Doing More With Less: Adhesive’s Role in Core

As market trends in disposable hygiene shift toward products that have less fluff and a thinner core, users are also asking for more out of product performance. How is it possible to create products that offer reliable leak protection, keep the skin dry, etc. when materials are removed from the core system? The answer lies within the adhesives used.  

In thinner cores, adhesives take on additional properties that contribute more value than originally imagined. We like to call them smart adhesives. Within the core system, smart adhesives:

  • Help prevent core shifting when applied to the topsheet and backsheet
  • Anchor the acquisition distribution layer (ADL) to the topsheet and core
  • Stabilize the fluff/SAP matrix when a core wrap is not used, and are critical for SAP stabilization when fluff is not used
  • Seal the core wrap and bond adjacent materials to prevent shifting

But every adhesive isn’t created equal. And every adhesive doesn’t work in every core. Knowing your options can help build a smarter, thinner core that meets and exceeds performance expectations. Among the things to consider include:


A nonwoven wrap offers faster absorption but does not reduce the risk of core crack leakage. While a tissue wrap has slower absorption, active users stay drier with less rewet and more resilience to abuse.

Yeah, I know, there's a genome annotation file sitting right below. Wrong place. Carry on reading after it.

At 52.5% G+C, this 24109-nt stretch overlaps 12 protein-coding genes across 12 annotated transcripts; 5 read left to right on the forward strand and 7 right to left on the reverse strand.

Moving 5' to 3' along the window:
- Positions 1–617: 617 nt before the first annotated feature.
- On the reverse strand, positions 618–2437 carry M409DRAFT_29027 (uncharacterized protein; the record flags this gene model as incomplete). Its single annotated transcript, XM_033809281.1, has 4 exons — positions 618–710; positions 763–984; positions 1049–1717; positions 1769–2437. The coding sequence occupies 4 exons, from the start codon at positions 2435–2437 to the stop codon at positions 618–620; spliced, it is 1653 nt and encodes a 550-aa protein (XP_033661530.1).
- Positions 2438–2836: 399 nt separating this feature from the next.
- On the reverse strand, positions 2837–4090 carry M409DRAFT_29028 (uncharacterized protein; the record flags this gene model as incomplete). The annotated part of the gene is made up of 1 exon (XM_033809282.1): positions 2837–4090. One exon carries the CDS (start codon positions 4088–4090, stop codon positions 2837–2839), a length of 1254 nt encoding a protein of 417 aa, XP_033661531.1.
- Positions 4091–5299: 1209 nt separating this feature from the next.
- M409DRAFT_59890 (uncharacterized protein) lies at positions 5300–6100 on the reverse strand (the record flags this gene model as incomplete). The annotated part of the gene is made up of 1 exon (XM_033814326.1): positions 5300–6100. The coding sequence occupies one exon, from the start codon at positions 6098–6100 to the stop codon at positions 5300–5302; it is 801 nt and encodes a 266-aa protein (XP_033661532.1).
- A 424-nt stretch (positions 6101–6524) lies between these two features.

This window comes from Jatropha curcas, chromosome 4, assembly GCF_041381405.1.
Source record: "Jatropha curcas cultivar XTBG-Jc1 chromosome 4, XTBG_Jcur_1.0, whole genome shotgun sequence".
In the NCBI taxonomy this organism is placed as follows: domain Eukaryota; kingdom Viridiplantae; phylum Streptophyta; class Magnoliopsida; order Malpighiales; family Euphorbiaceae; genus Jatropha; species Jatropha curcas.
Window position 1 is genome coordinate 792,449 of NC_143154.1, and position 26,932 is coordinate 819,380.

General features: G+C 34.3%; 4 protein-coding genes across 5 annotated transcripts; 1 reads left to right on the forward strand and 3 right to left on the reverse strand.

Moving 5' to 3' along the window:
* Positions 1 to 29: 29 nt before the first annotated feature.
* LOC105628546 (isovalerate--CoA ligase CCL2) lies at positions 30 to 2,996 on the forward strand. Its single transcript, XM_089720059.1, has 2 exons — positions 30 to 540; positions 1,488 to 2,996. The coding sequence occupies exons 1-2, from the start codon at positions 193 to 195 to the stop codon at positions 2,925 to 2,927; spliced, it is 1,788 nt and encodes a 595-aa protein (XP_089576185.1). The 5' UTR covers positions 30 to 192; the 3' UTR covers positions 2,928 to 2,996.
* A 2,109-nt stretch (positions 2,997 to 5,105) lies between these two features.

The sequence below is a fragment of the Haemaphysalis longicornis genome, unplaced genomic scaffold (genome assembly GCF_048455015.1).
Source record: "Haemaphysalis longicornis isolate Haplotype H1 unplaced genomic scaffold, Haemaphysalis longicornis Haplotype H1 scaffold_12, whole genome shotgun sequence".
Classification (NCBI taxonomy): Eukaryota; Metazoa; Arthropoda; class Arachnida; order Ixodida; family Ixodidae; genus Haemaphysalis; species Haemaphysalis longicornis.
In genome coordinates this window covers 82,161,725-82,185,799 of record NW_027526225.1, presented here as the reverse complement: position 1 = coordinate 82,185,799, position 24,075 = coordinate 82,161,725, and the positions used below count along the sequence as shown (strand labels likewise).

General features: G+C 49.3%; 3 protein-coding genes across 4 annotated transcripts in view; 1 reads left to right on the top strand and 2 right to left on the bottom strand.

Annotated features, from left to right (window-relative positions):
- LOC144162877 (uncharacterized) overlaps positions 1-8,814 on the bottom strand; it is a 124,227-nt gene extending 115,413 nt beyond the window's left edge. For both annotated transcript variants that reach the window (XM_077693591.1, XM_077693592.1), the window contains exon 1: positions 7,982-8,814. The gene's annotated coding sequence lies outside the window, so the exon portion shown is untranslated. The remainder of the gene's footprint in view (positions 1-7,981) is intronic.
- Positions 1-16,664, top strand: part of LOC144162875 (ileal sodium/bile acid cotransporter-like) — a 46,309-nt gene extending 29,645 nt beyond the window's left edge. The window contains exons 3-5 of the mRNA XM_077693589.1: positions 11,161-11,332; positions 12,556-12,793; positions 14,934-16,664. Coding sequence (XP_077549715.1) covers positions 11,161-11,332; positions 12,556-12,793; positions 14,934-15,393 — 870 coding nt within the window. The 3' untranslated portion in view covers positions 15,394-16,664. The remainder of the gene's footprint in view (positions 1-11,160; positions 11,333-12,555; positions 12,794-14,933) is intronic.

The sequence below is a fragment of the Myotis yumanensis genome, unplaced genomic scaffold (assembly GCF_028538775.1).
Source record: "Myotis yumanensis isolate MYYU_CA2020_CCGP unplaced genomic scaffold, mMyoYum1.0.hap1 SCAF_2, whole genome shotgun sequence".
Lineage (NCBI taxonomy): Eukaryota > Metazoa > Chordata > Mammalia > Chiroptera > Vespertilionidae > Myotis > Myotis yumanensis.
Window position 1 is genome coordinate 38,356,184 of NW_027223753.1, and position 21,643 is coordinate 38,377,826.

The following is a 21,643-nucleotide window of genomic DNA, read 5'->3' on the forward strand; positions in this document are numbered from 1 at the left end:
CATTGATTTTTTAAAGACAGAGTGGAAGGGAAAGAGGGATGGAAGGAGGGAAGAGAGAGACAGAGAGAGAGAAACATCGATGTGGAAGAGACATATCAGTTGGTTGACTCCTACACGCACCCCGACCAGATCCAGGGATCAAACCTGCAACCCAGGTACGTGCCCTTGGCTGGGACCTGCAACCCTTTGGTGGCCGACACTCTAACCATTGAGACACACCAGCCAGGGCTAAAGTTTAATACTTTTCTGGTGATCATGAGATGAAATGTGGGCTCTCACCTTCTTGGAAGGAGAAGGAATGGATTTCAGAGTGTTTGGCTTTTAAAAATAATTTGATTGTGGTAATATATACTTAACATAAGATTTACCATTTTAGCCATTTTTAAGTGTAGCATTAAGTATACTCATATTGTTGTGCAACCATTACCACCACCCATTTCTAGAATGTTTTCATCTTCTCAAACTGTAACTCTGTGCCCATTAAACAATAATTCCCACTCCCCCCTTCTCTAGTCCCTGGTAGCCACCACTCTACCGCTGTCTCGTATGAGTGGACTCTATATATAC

Applying adhesive directly to the top of the core can impede overall core performance. Bottom core adhesive application increases the amount of abuse the diaper can take and speeds up absorption for better core performance.

With no negative correlation to acquisition or rewet and a positive impact on integrity, a wider application dispels the notion that more adhesive is a bad thing, as proven by results from comparing 2” and 3” adhesive applications. While reducing the width of the application pattern may decrease adhesive use and thereby cost, it also reduces core integrity and overall performance.

A spray method creates less contact area and can mean fewer drops and less resilience, which negatively impacts core performance. A multi-slot method offers more coverage and a thinner adhesive layer than spray delivers, enabling a core to withstand significantly more abuse.


The impact of changing from 2 grams per square meter (gsm) to 4 gsm add-on varies with the application method. There is no difference found between 2 gsm and 4 gsm add-on using the spray method. When using the multi-slot method, increasing add-on from 2 gsm to 4 gsm strengthens core integrity and enhances performance.

While every material in a disposable hygiene product plays an important role, the adhesive used to bond the components is critical to ensuring core integrity and performance.

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